Last week, the UK government published summaries of
responses to its first consultations proposed in the Resources
and Waste Strategy. The consultations generated a high level of engagement,
from IEMA which submitted its own response along with 679 other separate
responses and 34 campaign responses. The government also set out a summary of
the responses received for the consultation on introducing a Deposit Return
Scheme in England, Wales and Northern Ireland, which attracted 1180 responses,
excluding campaign responses.
On reforming the UK packaging producer responsibility system:
In its summary, the government has confirmed that the principles it had set out for packaging producer responsibility received strong support and it will therefore introduce an extended producer responsibility (EPR) scheme for packaging in 2023. The introduction of the scheme will be subject to the results of a research project commissioned by DEFRA that will consider the best mechanism to achieve better design of packaging (a key area of concern for IEMA). On the issue of infrastructure, DEFRA confirmed that further work will be taken forward to consider how funding will be allocated to local authorities. This work will be taken forward over the remainder of 2019 and further updates on IEMA member engagement opportunities will follow in due course.
On introducing a deposit return scheme in England, Wales and Northern Ireland:
In its consultation response, IEMA had stressed that the full impacts of the diversion of recyclable materials from the UK’s existing kerbside waste collection and waste treatment infrastructure system would require more robust assessment and called for further scoping out of the alignment of the DRS and EPR schemes.
Analysing the results of the consultation, DEFRA confirmed that 84% of response agreed with the proposed principles of a DRS, including two thirds of local authorities who responded. Most respondents wanted all materials included in a DRS, with 59% of respondents prefering the ‘all-in’ DRS option which included containers of any size.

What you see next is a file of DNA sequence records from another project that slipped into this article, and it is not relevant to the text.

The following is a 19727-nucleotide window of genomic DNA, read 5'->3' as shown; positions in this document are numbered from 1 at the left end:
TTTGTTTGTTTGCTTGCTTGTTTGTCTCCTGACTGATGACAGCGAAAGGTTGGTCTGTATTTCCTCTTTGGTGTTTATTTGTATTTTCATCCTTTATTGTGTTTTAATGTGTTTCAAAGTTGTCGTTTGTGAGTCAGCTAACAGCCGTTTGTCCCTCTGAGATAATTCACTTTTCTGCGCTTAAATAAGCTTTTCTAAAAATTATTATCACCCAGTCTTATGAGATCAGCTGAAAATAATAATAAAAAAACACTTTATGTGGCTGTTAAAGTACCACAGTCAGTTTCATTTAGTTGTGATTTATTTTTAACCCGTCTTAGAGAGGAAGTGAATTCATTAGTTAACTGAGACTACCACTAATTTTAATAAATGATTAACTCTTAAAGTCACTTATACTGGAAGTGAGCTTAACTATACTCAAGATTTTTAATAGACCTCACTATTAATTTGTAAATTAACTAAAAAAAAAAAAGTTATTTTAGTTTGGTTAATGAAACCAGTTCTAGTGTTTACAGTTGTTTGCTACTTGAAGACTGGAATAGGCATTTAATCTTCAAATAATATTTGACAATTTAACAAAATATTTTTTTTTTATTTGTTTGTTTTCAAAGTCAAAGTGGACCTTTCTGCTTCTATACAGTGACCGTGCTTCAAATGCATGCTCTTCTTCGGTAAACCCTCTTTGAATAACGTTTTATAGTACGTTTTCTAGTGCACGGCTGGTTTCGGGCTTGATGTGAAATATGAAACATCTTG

DEFRA has confirmed its intention to move ahead with the DRS, stating that it will seek primary powers to implement deposit return schemes in the Environment Bill. It will then look to hold a second consultation in 2020 on the regulatory framework for introducing a DRS through secondary legislation and, following the second consultation, it plans to introduce the scheme from 2023.
IEMA will continue to work with government on its submissions related to the Resources & Waste Strategy as well as the closely connected blueprint and key assurances needed for an ambitious new Environment Act. Indeed, the blueprint and the key assurances, which were developed in collaboration with the Broadway Initiative, view the bill as providing the key stepping stones for enabling all parts of society to plan, invest and collaborate (through strategies such as RWS) to substantially improve the environment on which we and future generations depend.
IEMA will continue to monitor these engagement opportunities relaying them to members as they arise.
In the meantime, should you wish to receive our regular newsletter on activities connected to sustainable resource management and the circular economy then please email firstname.lastname@example.org to be added to the IEMA Circular Economy network.
About the Author
Marc Jourdan is a Policy & Engagement Lead for IEMA. He leads IEMA’s work on the circular economy and social sustainability issues. He has an LLM in Environmental Law and over 9 years’ experience specialising in sustainability issues. Marc combines his legal skills with the commercial acumen he developed as a corporate lawyer to support members in both the private and the public sector on sustainability matters.